The government released its newest Dietary Guidelines for Americans today. Regular readers will find many of the concepts that we recommend in the blog contained in the guidelines. Check our Remember This page.
Dietary Guidelines recommendations traditionally have been intended for healthy Americans ages 2 years and older. However, Dietary Guidelines for Americans, 2010 is being released at a time of rising concern about the health of the American population. Poor diet and physical inactivity are the most important factors contributing to an epidemic of overweight and obesity affecting men, women, and children in all segments of our society. Even in the absence of overweight, poor diet and physical inactivity are associated with major causes of morbidity and mortality in the United States. Therefore, the Dietary Guidelines for Americans, 2010 is intended for Americans ages 2 years and older, including those at increased risk of chronic disease.
Balancing Calories to Manage Weight
• Prevent and/or reduce overweight and obesity through improved eating and physical activity behaviors.
• Control total calorie intake to manage body weight. For people who are overweight or obese, this will mean consuming fewer calories from foods and beverages.
• Increase physical activity and reduce time spent in sedentary behaviors.
• Maintain appropriate calorie balance during each stage of life—childhood, adolescence, adulthood, pregnancy and breastfeeding, and older age.
Foods and Food Components to Reduce
• Reduce daily sodium intake to less than 2,300 milligrams (mg) and further reduce intake to 1,500 mg among persons who are 51 and older and those of any age who are African American or have hypertension, diabetes, or chronic kidney disease. The 1,500 mg recommendation applies to about half of the U.S. population, including children, and the majority of adults.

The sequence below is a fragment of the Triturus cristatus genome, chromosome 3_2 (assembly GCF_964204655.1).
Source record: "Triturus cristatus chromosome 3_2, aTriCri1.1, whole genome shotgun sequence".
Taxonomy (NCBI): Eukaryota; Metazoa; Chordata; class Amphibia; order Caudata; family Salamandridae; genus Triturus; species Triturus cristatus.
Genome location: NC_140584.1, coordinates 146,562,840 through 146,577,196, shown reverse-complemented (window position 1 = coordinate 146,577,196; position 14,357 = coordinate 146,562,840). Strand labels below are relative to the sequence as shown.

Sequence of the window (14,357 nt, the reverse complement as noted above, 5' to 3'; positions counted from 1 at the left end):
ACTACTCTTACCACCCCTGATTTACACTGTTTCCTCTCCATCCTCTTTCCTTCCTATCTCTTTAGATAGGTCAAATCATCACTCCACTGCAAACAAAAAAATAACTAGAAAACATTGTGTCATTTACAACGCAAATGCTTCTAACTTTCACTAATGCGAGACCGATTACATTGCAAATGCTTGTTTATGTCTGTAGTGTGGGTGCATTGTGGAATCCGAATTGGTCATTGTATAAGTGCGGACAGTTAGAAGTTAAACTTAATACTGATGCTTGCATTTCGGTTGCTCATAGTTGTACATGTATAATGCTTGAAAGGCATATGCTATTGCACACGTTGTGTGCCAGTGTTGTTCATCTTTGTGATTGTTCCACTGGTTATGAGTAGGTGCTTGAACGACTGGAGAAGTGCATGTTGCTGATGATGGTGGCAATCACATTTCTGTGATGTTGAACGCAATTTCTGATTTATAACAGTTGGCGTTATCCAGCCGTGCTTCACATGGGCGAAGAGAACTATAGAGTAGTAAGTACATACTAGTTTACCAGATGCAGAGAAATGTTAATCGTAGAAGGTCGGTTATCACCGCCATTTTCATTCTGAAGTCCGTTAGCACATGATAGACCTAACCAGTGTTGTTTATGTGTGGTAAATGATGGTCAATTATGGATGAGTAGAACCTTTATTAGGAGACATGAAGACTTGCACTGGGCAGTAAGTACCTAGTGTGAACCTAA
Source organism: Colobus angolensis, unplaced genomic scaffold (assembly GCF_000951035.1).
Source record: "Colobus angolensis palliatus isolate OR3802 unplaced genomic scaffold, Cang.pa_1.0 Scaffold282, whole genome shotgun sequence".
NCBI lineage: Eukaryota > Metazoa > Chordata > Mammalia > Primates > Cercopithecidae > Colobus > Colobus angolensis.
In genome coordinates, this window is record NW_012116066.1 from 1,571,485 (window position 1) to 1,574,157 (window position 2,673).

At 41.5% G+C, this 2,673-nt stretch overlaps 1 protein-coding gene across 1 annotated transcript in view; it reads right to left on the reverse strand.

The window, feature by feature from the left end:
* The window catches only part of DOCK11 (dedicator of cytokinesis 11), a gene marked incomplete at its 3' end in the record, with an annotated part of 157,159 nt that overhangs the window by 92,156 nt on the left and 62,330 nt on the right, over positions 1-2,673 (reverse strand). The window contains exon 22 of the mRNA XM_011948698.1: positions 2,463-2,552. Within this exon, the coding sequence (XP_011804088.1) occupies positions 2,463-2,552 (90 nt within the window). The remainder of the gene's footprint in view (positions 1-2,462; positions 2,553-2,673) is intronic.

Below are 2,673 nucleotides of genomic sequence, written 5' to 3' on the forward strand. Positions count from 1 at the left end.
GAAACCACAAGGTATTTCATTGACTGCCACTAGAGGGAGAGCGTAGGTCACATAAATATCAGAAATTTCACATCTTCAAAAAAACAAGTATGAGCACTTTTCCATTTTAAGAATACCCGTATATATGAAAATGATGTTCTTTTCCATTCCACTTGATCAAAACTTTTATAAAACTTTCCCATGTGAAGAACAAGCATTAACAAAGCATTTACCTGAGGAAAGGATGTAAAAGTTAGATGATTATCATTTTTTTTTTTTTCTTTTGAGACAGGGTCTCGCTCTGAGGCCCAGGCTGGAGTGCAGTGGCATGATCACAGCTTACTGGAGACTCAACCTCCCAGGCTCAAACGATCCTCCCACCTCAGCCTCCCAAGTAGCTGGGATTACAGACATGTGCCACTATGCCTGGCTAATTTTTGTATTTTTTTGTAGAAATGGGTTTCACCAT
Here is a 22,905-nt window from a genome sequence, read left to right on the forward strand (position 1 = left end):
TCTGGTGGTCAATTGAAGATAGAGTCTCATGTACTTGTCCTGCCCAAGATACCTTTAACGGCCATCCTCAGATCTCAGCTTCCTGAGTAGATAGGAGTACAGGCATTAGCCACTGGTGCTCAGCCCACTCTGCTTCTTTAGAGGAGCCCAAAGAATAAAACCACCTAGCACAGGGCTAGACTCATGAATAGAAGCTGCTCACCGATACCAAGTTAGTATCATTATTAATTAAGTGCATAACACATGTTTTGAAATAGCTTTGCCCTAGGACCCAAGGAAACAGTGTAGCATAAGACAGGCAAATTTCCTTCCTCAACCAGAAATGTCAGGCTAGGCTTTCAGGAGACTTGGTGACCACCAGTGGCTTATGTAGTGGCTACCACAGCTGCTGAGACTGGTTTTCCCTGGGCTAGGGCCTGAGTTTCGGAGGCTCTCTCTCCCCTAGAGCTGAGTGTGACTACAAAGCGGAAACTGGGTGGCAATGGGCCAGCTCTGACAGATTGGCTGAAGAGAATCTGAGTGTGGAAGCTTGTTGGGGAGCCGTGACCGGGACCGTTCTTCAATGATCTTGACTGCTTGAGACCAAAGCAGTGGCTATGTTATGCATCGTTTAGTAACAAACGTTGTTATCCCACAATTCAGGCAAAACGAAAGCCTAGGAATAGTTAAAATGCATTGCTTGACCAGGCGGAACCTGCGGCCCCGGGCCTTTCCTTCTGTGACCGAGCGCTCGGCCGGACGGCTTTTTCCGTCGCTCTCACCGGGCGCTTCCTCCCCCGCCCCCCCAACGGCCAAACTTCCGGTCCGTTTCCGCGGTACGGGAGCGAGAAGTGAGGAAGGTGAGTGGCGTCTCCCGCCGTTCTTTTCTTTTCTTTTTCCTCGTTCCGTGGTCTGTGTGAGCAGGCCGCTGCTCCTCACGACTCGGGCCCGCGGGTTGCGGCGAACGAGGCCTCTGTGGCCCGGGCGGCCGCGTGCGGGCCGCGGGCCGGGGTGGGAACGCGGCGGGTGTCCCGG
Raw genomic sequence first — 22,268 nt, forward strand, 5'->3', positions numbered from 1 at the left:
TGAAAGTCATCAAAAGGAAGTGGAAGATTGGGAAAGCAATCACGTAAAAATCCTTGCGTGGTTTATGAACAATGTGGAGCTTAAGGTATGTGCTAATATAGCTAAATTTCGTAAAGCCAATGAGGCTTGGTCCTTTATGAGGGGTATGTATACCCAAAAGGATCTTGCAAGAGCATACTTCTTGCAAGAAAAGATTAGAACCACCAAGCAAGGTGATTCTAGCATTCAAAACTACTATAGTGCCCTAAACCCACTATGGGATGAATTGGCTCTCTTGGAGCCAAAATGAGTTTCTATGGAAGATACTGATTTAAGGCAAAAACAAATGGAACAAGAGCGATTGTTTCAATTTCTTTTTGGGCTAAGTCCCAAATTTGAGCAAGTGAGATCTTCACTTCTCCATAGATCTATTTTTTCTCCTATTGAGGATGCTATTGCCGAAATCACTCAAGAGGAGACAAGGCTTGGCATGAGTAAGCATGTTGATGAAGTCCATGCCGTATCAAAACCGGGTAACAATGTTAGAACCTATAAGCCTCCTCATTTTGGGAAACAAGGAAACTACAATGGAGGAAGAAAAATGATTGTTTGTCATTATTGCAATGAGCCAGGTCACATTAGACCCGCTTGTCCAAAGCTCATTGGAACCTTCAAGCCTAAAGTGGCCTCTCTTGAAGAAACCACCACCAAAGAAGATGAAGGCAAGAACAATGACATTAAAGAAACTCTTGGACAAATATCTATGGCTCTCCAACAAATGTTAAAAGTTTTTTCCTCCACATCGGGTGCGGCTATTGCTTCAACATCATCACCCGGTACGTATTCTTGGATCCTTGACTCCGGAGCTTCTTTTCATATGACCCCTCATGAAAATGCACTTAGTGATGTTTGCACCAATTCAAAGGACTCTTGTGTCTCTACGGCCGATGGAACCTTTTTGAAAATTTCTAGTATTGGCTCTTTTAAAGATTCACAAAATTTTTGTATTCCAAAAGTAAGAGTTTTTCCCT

• Consume less than 10 percent of calories from saturated fatty acids by replacing them with monounsaturated and polyunsaturated fatty acids.
• Consume less than 300 mg per day of dietary cholesterol.
• Keep trans fatty acid consumption as low as possible by limiting foods that contain synthetic sources of trans fats, such as partially hydrogenated oils, and by limiting other solid fats.
• Reduce the intake of calories from solid fats and added sugars.
• Limit the consumption of foods that contain refined grains, especially
refined grain foods that contain solid fats, added sugars, and sodium.
• If alcohol is consumed, it should be consumed in moderation—up to one drink per day for women and two drinks per day for men—and only by adults of legal drinking age.